These include Italy for the iris and Madagascar for the mimosa.
In Paris, Parfums Christian Dior focuses on restoring and replanting the Petite Provence area in the Jardin des Tuileries, a garden that Dior himself loved.
At the Château de Versailles, the house has funded the planting of 600 rose bushes, including Granville roses, in Queen’s Grove this spring.
Dior has been a member of the Union for Ethical Biotrade since this month and aims to have all of its gardens fully certified by the association by 2024.
“This is the beginning of the journey,” said Kleitman.
In an extensive interview, the executive described some of Dior’s other sustainability initiatives, which are part of an ongoing program.
“Whether you talk about conservation, the link with nature, with flowers, or even the role we play on a social or cultural level, it has always been part of the DNA of the house,” he said. “It is absolutely authentic to what Dior stands for, since 1947. We are presenting its legacy to the world.”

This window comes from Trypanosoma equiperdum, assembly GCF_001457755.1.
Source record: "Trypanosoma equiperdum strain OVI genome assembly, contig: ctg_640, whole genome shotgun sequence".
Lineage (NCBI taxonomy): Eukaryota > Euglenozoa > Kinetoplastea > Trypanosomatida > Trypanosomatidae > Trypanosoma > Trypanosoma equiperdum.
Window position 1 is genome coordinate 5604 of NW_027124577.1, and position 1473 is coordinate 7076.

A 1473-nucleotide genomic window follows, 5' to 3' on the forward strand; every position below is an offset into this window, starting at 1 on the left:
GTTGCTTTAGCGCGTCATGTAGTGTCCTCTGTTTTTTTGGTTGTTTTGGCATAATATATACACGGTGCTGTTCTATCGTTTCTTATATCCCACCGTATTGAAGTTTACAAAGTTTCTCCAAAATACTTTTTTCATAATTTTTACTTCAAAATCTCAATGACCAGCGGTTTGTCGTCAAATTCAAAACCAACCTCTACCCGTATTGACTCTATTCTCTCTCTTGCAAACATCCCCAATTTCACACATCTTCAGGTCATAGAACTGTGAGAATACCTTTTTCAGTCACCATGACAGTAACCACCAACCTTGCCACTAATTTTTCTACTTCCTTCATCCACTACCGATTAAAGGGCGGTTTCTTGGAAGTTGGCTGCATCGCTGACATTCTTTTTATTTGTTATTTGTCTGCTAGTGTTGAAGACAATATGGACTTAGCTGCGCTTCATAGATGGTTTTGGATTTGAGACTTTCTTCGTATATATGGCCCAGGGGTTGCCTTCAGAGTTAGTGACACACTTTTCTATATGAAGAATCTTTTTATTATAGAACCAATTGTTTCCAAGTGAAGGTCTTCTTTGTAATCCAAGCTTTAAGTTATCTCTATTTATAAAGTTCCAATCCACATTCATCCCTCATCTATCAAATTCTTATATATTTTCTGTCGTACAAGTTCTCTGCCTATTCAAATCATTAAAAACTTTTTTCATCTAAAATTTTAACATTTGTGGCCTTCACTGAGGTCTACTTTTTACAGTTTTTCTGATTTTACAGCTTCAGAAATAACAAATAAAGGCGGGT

Kleitman noted a striking parallel between the state of the world that year, shortly after World War II ended, and today, when the coronavirus pandemic ebbs and life slowly returns to some normalcy.
Kleitman said at the time, Dior hoped to change society, improve social conditions, especially for women, believing that they should be center stage.
“Women have always been at the center of the Dior house,” said Kleitman, explaining that the designer surrounded himself with many strong-willed women at work, such as Raymonde Zehnacker, Marguerite Carré and Mizza Bricard, and had two at home: his mother and sister. “Mister. Dior was [a feminist] – even before the word ‘was created.